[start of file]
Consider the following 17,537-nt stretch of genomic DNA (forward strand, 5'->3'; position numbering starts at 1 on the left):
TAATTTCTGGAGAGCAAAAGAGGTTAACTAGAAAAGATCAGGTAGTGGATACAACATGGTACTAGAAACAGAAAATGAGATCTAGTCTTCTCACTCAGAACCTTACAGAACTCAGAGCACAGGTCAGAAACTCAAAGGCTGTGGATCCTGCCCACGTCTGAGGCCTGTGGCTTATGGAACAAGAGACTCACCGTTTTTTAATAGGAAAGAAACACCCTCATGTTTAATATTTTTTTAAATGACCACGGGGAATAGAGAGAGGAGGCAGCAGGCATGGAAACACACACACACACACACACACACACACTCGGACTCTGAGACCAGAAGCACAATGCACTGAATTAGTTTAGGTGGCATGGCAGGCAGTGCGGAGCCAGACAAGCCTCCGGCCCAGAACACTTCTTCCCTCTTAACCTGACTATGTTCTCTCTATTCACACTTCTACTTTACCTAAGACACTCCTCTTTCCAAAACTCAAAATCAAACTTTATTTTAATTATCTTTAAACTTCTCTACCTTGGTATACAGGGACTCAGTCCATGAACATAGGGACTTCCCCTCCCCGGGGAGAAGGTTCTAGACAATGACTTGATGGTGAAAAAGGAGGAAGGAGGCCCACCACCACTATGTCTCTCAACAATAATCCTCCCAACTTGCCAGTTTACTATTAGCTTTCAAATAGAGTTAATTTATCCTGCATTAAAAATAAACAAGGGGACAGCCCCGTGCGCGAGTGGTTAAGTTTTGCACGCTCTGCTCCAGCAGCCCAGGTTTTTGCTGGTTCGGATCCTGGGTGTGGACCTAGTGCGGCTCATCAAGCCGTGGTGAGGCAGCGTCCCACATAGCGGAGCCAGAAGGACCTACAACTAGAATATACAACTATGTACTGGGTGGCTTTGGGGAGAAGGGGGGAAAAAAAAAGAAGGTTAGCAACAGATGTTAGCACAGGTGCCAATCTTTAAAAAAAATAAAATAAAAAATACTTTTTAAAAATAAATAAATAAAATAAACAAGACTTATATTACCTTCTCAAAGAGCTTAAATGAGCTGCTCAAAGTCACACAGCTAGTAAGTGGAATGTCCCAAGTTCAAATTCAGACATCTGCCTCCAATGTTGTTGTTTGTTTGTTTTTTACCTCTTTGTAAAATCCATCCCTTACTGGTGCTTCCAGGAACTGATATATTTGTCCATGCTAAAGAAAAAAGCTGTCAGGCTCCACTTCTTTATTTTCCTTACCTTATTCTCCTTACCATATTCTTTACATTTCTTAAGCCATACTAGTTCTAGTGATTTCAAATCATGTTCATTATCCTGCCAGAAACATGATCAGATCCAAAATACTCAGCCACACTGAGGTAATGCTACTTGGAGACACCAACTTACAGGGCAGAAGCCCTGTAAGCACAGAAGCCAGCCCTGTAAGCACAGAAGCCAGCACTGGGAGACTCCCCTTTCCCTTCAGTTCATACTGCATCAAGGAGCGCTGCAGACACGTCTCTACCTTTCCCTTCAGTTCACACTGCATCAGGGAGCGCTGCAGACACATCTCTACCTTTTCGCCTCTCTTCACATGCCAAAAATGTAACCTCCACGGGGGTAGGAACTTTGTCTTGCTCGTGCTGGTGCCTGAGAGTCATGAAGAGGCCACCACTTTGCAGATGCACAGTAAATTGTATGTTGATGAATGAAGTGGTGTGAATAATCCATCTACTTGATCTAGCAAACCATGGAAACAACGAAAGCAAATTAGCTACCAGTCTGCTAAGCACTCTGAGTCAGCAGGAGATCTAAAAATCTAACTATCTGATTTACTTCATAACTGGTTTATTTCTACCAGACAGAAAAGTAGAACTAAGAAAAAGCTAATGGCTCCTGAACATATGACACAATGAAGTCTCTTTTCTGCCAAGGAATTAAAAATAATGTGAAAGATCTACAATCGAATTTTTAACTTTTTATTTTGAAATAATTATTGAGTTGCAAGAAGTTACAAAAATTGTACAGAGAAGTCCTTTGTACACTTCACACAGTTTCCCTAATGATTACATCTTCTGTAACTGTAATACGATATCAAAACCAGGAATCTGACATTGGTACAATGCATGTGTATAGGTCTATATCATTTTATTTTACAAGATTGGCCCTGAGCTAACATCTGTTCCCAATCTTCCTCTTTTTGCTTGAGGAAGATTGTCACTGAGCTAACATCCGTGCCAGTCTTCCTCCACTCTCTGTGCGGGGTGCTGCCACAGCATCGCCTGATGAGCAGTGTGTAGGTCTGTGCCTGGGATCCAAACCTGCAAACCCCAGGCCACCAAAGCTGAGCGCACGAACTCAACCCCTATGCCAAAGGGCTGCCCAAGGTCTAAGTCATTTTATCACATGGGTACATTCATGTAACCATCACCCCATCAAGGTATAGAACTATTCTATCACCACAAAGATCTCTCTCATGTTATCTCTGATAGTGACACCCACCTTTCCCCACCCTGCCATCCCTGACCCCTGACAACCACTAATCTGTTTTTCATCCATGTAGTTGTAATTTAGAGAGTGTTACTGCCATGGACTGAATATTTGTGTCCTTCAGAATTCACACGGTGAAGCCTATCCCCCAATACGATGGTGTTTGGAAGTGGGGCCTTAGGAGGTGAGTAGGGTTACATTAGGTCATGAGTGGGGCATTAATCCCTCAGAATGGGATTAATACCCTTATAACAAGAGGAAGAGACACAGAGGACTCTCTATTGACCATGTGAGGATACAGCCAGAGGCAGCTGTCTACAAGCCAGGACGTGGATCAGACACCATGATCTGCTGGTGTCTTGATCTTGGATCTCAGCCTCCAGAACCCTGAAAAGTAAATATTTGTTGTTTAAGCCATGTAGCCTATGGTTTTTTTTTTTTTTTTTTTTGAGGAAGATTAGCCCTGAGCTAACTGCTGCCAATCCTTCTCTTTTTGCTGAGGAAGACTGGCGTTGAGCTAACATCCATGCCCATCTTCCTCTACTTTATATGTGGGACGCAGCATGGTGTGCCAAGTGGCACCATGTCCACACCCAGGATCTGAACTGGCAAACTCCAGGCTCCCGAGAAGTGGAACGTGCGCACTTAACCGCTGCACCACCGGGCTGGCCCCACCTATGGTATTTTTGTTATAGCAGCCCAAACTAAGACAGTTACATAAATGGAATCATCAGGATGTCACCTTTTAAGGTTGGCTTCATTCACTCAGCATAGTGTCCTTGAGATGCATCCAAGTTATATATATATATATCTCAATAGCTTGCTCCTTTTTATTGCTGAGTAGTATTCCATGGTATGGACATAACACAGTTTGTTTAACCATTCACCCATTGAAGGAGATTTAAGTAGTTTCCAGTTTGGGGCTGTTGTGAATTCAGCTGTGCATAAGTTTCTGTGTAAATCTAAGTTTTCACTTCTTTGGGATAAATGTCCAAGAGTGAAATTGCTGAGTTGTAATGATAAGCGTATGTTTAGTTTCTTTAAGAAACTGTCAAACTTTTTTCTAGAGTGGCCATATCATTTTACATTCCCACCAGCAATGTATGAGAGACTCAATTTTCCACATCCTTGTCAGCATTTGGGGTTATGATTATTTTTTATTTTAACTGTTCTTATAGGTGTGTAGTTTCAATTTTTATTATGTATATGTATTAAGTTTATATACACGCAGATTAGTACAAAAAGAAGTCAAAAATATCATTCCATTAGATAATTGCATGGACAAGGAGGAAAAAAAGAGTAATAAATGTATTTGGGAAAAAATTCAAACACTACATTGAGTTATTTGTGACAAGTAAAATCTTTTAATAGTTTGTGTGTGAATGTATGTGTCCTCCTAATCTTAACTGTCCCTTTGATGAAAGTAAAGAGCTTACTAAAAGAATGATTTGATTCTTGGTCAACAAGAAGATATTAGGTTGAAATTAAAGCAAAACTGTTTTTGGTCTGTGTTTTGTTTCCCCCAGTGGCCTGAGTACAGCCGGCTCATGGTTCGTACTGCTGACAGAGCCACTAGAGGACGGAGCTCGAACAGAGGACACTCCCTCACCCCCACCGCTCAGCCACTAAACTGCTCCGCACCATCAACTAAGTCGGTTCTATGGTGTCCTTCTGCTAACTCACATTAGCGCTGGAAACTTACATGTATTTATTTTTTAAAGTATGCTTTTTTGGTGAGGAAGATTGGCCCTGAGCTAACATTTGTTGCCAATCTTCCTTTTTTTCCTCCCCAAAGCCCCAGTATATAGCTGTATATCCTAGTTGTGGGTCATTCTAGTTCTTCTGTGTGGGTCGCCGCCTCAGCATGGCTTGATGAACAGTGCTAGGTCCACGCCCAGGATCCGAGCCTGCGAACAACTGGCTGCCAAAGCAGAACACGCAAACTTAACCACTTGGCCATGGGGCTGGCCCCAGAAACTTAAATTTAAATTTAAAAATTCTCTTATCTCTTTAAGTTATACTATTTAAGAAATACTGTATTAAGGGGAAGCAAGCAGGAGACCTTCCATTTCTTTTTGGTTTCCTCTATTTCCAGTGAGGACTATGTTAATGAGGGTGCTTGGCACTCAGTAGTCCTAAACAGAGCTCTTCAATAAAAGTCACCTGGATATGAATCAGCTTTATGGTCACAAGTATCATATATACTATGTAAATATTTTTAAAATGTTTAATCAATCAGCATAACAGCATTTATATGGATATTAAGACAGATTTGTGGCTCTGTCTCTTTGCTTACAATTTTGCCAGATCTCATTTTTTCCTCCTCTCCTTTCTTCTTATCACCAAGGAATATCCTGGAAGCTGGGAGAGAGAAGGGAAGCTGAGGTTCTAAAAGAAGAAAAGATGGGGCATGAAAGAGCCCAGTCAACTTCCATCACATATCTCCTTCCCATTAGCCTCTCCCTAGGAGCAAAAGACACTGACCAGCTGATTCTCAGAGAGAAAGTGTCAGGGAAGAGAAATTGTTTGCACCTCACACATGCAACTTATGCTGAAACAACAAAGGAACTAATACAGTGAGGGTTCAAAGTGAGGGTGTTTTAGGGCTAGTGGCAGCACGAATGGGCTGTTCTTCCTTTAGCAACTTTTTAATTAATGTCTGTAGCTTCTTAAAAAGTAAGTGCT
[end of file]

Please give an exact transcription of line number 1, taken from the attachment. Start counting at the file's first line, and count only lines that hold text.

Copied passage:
Consider the following 17,537-nt stretch of genomic DNA (forward strand, 5'->3'; position numbering starts at 1 on the left):